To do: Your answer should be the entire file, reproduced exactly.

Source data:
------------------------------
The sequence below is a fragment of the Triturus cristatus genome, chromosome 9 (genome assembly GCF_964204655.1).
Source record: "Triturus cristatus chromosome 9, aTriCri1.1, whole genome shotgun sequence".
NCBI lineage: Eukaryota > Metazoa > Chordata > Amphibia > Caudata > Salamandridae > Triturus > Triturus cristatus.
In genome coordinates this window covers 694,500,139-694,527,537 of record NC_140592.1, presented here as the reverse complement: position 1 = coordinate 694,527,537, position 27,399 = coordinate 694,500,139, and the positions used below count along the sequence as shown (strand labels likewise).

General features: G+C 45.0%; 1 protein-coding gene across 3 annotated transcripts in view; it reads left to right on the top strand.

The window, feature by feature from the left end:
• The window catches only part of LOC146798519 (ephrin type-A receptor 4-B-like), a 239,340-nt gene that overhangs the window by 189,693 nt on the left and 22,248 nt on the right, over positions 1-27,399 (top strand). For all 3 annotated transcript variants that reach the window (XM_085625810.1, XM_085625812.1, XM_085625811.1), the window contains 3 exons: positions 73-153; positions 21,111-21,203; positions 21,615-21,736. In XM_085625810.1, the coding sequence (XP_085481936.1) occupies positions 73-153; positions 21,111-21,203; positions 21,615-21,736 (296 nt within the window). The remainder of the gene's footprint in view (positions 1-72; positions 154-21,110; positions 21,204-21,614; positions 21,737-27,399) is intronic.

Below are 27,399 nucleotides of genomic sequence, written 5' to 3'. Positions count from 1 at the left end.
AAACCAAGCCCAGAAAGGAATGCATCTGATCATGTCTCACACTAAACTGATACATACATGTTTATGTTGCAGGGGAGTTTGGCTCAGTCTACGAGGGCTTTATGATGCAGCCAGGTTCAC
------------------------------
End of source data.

The sequence below is a fragment of the Triturus cristatus genome, chromosome 9 (genome assembly GCF_964204655.1).
Source record: "Triturus cristatus chromosome 9, aTriCri1.1, whole genome shotgun sequence".
NCBI lineage: Eukaryota > Metazoa > Chordata > Amphibia > Caudata > Salamandridae > Triturus > Triturus cristatus.
In genome coordinates this window covers 694,500,139-694,527,537 of record NC_140592.1, presented here as the reverse complement: position 1 = coordinate 694,527,537, position 27,399 = coordinate 694,500,139, and the positions used below count along the sequence as shown (strand labels likewise).

General features: G+C 45.0%; 1 protein-coding gene across 3 annotated transcripts in view; it reads left to right on the top strand.

The window, feature by feature from the left end:
• The window catches only part of LOC146798519 (ephrin type-A receptor 4-B-like), a 239,340-nt gene that overhangs the window by 189,693 nt on the left and 22,248 nt on the right, over positions 1-27,399 (top strand). For all 3 annotated transcript variants that reach the window (XM_085625810.1, XM_085625812.1, XM_085625811.1), the window contains 3 exons: positions 73-153; positions 21,111-21,203; positions 21,615-21,736. In XM_085625810.1, the coding sequence (XP_085481936.1) occupies positions 73-153; positions 21,111-21,203; positions 21,615-21,736 (296 nt within the window). The remainder of the gene's footprint in view (positions 1-72; positions 154-21,110; positions 21,204-21,614; positions 21,737-27,399) is intronic.

Below are 27,399 nucleotides of genomic sequence, written 5' to 3'. Positions count from 1 at the left end.
AAACCAAGCCCAGAAAGGAATGCATCTGATCATGTCTCACACTAAACTGATACATACATGTTTATGTTGCAGGGGAGTTTGGCTCAGTCTACGAGGGCTTTATGATGCAGCCAGGTTCAC